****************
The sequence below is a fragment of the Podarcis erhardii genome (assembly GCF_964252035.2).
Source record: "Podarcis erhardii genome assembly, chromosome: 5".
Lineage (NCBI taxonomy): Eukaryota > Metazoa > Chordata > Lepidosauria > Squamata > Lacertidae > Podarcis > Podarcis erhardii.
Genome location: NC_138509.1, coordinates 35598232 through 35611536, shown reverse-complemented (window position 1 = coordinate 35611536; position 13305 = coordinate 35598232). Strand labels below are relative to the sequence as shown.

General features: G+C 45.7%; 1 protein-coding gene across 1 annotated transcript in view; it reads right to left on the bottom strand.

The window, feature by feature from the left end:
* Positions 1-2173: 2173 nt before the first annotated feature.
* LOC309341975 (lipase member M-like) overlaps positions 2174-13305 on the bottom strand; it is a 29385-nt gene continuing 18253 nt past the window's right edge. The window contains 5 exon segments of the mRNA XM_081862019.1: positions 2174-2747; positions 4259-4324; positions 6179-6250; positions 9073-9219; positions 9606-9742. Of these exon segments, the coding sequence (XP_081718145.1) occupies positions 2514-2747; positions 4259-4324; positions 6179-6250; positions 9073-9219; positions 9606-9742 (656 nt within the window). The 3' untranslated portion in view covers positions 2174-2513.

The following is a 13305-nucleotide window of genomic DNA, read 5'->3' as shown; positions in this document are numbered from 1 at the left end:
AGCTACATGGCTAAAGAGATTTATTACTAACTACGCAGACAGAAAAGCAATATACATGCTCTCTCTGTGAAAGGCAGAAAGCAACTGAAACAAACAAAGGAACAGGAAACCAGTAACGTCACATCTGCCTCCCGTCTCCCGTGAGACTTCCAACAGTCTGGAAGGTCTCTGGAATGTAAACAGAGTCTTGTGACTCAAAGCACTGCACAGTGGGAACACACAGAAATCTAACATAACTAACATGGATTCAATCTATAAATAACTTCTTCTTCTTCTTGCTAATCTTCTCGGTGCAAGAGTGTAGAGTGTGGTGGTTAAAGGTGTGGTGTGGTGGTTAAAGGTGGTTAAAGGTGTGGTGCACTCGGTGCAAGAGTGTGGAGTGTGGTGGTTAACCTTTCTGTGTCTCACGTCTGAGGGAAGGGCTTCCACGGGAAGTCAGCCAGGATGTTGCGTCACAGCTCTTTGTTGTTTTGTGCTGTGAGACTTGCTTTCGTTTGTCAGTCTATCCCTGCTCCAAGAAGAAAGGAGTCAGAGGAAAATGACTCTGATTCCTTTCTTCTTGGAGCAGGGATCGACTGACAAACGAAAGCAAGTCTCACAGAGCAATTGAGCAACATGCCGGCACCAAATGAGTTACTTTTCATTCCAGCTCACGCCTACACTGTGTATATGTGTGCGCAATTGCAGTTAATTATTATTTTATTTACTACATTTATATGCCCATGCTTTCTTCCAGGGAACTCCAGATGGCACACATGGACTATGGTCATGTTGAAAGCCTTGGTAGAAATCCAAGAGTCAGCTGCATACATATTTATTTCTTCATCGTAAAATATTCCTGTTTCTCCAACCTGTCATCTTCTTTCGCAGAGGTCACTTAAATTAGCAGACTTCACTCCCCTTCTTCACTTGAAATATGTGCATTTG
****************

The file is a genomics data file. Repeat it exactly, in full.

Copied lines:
The sequence below is a fragment of the Podarcis erhardii genome (assembly GCF_964252035.2).
Source record: "Podarcis erhardii genome assembly, chromosome: 5".
Lineage (NCBI taxonomy): Eukaryota > Metazoa > Chordata > Lepidosauria > Squamata > Lacertidae > Podarcis > Podarcis erhardii.
Genome location: NC_138509.1, coordinates 35598232 through 35611536, shown reverse-complemented (window position 1 = coordinate 35611536; position 13305 = coordinate 35598232). Strand labels below are relative to the sequence as shown.

General features: G+C 45.7%; 1 protein-coding gene across 1 annotated transcript in view; it reads right to left on the bottom strand.

The window, feature by feature from the left end:
* Positions 1-2173: 2173 nt before the first annotated feature.
* LOC309341975 (lipase member M-like) overlaps positions 2174-13305 on the bottom strand; it is a 29385-nt gene continuing 18253 nt past the window's right edge. The window contains 5 exon segments of the mRNA XM_081862019.1: positions 2174-2747; positions 4259-4324; positions 6179-6250; positions 9073-9219; positions 9606-9742. Of these exon segments, the coding sequence (XP_081718145.1) occupies positions 2514-2747; positions 4259-4324; positions 6179-6250; positions 9073-9219; positions 9606-9742 (656 nt within the window). The 3' untranslated portion in view covers positions 2174-2513.

The following is a 13305-nucleotide window of genomic DNA, read 5'->3' as shown; positions in this document are numbered from 1 at the left end:
AGCTACATGGCTAAAGAGATTTATTACTAACTACGCAGACAGAAAAGCAATATACATGCTCTCTCTGTGAAAGGCAGAAAGCAACTGAAACAAACAAAGGAACAGGAAACCAGTAACGTCACATCTGCCTCCCGTCTCCCGTGAGACTTCCAACAGTCTGGAAGGTCTCTGGAATGTAAACAGAGTCTTGTGACTCAAAGCACTGCACAGTGGGAACACACAGAAATCTAACATAACTAACATGGATTCAATCTATAAATAACTTCTTCTTCTTCTTGCTAATCTTCTCGGTGCAAGAGTGTAGAGTGTGGTGGTTAAAGGTGTGGTGTGGTGGTTAAAGGTGGTTAAAGGTGTGGTGCACTCGGTGCAAGAGTGTGGAGTGTGGTGGTTAACCTTTCTGTGTCTCACGTCTGAGGGAAGGGCTTCCACGGGAAGTCAGCCAGGATGTTGCGTCACAGCTCTTTGTTGTTTTGTGCTGTGAGACTTGCTTTCGTTTGTCAGTCTATCCCTGCTCCAAGAAGAAAGGAGTCAGAGGAAAATGACTCTGATTCCTTTCTTCTTGGAGCAGGGATCGACTGACAAACGAAAGCAAGTCTCACAGAGCAATTGAGCAACATGCCGGCACCAAATGAGTTACTTTTCATTCCAGCTCACGCCTACACTGTGTATATGTGTGCGCAATTGCAGTTAATTATTATTTTATTTACTACATTTATATGCCCATGCTTTCTTCCAGGGAACTCCAGATGGCACACATGGACTATGGTCATGTTGAAAGCCTTGGTAGAAATCCAAGAGTCAGCTGCATACATATTTATTTCTTCATCGTAAAATATTCCTGTTTCTCCAACCTGTCATCTTCTTTCGCAGAGGTCACTTAAATTAGCAGACTTCACTCCCCTTCTTCACTTGAAATATGTGCATTTG